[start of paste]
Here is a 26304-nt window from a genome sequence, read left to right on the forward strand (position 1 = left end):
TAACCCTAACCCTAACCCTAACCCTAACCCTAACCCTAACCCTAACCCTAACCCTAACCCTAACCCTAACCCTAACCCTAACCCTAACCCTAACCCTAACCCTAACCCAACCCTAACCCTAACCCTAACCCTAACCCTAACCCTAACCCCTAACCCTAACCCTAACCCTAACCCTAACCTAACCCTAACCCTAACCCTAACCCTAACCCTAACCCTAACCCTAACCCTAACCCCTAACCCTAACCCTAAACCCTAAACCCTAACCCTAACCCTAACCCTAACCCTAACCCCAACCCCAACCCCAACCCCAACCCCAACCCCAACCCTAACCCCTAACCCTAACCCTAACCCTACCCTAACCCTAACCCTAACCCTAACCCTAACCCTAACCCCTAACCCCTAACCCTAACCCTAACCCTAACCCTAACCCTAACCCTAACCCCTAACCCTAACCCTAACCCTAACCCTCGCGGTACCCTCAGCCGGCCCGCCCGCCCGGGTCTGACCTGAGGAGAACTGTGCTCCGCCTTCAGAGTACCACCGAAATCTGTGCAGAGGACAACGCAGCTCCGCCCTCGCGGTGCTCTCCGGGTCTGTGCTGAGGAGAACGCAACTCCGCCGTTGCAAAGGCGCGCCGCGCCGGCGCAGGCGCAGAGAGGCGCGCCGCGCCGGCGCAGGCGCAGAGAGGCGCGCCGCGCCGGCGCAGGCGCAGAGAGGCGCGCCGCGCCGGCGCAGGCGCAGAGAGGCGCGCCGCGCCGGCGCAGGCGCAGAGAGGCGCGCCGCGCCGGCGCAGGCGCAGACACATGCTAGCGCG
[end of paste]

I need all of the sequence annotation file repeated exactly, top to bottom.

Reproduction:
Here is a 26304-nt window from a genome sequence, read left to right on the forward strand (position 1 = left end):
TAACCCTAACCCTAACCCTAACCCTAACCCTAACCCTAACCCTAACCCTAACCCTAACCCTAACCCTAACCCTAACCCTAACCCTAACCCTAACCCTAACCCTAACCCAACCCTAACCCTAACCCTAACCCTAACCCTAACCCTAACCCCTAACCCTAACCCTAACCCTAACCCTAACCTAACCCTAACCCTAACCCTAACCCTAACCCTAACCCTAACCCTAACCCTAACCCCTAACCCTAACCCTAAACCCTAAACCCTAACCCTAACCCTAACCCTAACCCTAACCCCAACCCCAACCCCAACCCCAACCCCAACCCCAACCCTAACCCCTAACCCTAACCCTAACCCTACCCTAACCCTAACCCTAACCCTAACCCTAACCCTAACCCCTAACCCCTAACCCTAACCCTAACCCTAACCCTAACCCTAACCCTAACCCCTAACCCTAACCCTAACCCTAACCCTCGCGGTACCCTCAGCCGGCCCGCCCGCCCGGGTCTGACCTGAGGAGAACTGTGCTCCGCCTTCAGAGTACCACCGAAATCTGTGCAGAGGACAACGCAGCTCCGCCCTCGCGGTGCTCTCCGGGTCTGTGCTGAGGAGAACGCAACTCCGCCGTTGCAAAGGCGCGCCGCGCCGGCGCAGGCGCAGAGAGGCGCGCCGCGCCGGCGCAGGCGCAGAGAGGCGCGCCGCGCCGGCGCAGGCGCAGAGAGGCGCGCCGCGCCGGCGCAGGCGCAGAGAGGCGCGCCGCGCCGGCGCAGGCGCAGAGAGGCGCGCCGCGCCGGCGCAGGCGCAGACACATGCTAGCGCG